Missoula mayoral candidate removes Facebook post after questions about racist overtones

A candidate in Missoula’s race for mayor removed a post from her Facebook page on Wednesday afternoon after comments left by several supporters, including a candidate for City Council, took a racist turn.

Lisa Triepke, who’s vying to unseat incumbent mayor John Engen, posted a story published Monday by the Missoula Current regarding Ruth Ann Swaney’s intention to resign her City Council seat to move back home.

Triepke, who has consistently posted local news articles to her Facebook page and interacted on social media, said she posted the story on Swaney in order to solicit feedback from her readers.

Swaney is a Native American.

“We have not removed any comments through the whole campaign – we want to hear both sides of everything,” Triepke said Wednesday night. “We want constituents educated on both sides and we’ve posted multiple stories from multiple sources.

“We posted that one because (Swaney) was on the ballot and when she resigned to go elsewhere, it left the council open to appointing a replacement rather than voters getting to chose.”

Triepke is backed by conservative supporters that include Wes Spiker of Spiker Communications and Diane Beck, a local real estate agent who serves as her campaign treasurer. They have been vocally critical of the city’s elected leadership.

On Wednesday, some Facebook observers criticized Triepke for waiting so long to remove her post, which was taken down after 2 p.m. Triepke, who works full-time at Cost Care and has four children, said she removed the post as soon as she “caught wind” of the comments it was generating.

Screenshot of Triepke’s Facebook response.

She then posted the following statement:

“Hi all, it has come to my attention that a recent news article meant to inform voters has turned very ugly. For that, I am deeply sorry. I have not responded as quickly in the past few days due to various commitments. I want to apologize for not responding quickly to this situation as well.”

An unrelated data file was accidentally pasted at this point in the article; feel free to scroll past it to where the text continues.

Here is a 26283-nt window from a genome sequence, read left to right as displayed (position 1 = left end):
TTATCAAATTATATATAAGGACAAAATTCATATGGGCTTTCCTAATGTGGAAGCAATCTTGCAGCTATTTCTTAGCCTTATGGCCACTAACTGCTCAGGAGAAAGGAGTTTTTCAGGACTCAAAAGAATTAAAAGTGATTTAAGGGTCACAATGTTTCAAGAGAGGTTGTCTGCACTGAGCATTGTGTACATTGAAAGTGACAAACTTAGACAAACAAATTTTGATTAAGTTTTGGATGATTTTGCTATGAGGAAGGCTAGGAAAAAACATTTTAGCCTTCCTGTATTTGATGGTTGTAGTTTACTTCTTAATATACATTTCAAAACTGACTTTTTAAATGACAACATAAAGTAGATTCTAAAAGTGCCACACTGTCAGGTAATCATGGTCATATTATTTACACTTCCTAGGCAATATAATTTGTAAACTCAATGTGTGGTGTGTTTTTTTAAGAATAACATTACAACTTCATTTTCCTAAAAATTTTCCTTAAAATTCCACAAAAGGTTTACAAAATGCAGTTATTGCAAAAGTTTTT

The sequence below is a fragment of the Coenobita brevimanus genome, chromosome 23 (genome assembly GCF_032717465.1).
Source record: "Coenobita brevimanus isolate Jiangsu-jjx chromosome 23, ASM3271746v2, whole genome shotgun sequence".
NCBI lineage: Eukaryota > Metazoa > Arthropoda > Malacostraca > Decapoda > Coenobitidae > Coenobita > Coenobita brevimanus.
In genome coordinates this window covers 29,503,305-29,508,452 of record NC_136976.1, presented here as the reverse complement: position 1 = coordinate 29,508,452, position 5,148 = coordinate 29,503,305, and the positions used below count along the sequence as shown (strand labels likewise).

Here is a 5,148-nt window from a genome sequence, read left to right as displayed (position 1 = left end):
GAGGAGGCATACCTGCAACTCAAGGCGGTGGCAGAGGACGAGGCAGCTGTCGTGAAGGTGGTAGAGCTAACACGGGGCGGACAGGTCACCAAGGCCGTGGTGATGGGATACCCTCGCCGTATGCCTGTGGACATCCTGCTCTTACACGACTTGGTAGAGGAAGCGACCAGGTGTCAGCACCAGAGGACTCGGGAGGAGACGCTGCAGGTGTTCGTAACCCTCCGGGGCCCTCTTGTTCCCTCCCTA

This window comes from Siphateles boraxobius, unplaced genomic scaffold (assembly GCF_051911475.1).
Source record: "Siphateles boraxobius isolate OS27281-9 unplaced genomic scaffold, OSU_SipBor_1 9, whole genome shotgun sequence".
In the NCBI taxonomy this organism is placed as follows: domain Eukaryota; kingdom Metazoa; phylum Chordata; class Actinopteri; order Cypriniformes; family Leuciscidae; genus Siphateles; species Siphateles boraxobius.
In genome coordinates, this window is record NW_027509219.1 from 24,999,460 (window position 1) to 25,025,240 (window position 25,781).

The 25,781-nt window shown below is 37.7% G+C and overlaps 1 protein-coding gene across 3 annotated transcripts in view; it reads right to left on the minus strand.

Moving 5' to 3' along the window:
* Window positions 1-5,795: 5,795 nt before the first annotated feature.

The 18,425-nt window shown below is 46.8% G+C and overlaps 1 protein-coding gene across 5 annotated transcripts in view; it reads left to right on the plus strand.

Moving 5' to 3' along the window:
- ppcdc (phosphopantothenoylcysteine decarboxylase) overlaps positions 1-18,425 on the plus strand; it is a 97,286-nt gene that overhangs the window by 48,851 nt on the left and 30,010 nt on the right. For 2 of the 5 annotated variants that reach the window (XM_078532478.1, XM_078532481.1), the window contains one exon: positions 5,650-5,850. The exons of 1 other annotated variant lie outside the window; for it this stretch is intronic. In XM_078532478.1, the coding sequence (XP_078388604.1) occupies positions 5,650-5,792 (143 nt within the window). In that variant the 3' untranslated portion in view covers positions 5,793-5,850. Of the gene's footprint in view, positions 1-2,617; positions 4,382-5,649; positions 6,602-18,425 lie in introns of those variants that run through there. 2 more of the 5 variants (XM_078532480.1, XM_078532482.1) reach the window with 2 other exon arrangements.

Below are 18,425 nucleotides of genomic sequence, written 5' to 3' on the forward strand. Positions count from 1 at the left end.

Earlier this year, members of Triepke’s campaign were critical of the Missoula Current’s own policy decision to discontinue commenting on its website, also due to the tone of some comments.

Triepke said she was reluctant to take the post down, but the tone of the comments forced her hand.

“It has been our policy not to remove posts or comments in the past but because this post has taken such a terrible turn, we will be removing it immediately,” she wrote on Facebook. “I do not condone racism or racist comments of any kind. We have shared news articles and posts in the past to inform voters not to fuel racist commentary.”

Screenshot of City Council candidate and Triepke supporter Greg Strandberg’s blog post.

Greg Strandberg, a candidate seeking a seat on the City Council, left one of the comments on Triepke’s post as the conversation steered toward Christopher Columbus and Native Americans. In the past, Strandberg has called the mayor “Fat, drunk and stupid” and referred to Ivanka Trump as a “dumb ‘C—‘.” He was critical of Triepke at one point, though Triepke said they had made amends.

Several people had taken screen shots of Triepke’s post and the subsequent comments before she removed it. Others have questioned why Triepke hasn’t made greater efforts to separate her campaign from the likes of Strandberg or condemn the comments posted to her site.

“Perhaps she realized that encouraging grotesque racism on her page is a bad campaign strategy,” wrote Leigh Radlowski.

Triepke said she reached out to Swaney and her family to apologize.

“I reached out to Ruth and her husband to apologize personally,” Triepke said. “Our whole point to post it was to bring attention to the timing of her resignation.”